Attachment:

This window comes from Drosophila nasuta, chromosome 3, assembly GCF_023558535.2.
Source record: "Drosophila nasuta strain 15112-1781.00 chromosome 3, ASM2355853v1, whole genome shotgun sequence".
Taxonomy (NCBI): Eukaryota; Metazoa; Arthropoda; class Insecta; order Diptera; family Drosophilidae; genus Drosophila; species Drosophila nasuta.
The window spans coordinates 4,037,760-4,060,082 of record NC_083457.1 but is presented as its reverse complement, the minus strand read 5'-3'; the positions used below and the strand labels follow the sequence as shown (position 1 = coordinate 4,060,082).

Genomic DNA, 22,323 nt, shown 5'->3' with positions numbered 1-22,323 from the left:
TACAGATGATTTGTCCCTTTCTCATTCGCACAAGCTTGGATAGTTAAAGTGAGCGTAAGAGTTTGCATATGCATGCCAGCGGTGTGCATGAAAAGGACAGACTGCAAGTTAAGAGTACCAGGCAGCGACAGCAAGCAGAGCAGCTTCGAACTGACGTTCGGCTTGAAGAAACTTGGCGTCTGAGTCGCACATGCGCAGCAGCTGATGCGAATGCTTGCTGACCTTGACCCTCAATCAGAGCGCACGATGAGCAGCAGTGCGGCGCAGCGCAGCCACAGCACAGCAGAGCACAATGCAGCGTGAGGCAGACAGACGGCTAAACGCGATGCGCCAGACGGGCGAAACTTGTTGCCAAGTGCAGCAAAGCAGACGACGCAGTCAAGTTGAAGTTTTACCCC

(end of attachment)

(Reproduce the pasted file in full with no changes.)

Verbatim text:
This window comes from Drosophila nasuta, chromosome 3, assembly GCF_023558535.2.
Source record: "Drosophila nasuta strain 15112-1781.00 chromosome 3, ASM2355853v1, whole genome shotgun sequence".
Taxonomy (NCBI): Eukaryota; Metazoa; Arthropoda; class Insecta; order Diptera; family Drosophilidae; genus Drosophila; species Drosophila nasuta.
The window spans coordinates 4,037,760-4,060,082 of record NC_083457.1 but is presented as its reverse complement, the minus strand read 5'-3'; the positions used below and the strand labels follow the sequence as shown (position 1 = coordinate 4,060,082).

Genomic DNA, 22,323 nt, shown 5'->3' with positions numbered 1-22,323 from the left:
TACAGATGATTTGTCCCTTTCTCATTCGCACAAGCTTGGATAGTTAAAGTGAGCGTAAGAGTTTGCATATGCATGCCAGCGGTGTGCATGAAAAGGACAGACTGCAAGTTAAGAGTACCAGGCAGCGACAGCAAGCAGAGCAGCTTCGAACTGACGTTCGGCTTGAAGAAACTTGGCGTCTGAGTCGCACATGCGCAGCAGCTGATGCGAATGCTTGCTGACCTTGACCCTCAATCAGAGCGCACGATGAGCAGCAGTGCGGCGCAGCGCAGCCACAGCACAGCAGAGCACAATGCAGCGTGAGGCAGACAGACGGCTAAACGCGATGCGCCAGACGGGCGAAACTTGTTGCCAAGTGCAGCAAAGCAGACGACGCAGTCAAGTTGAAGTTTTACCCC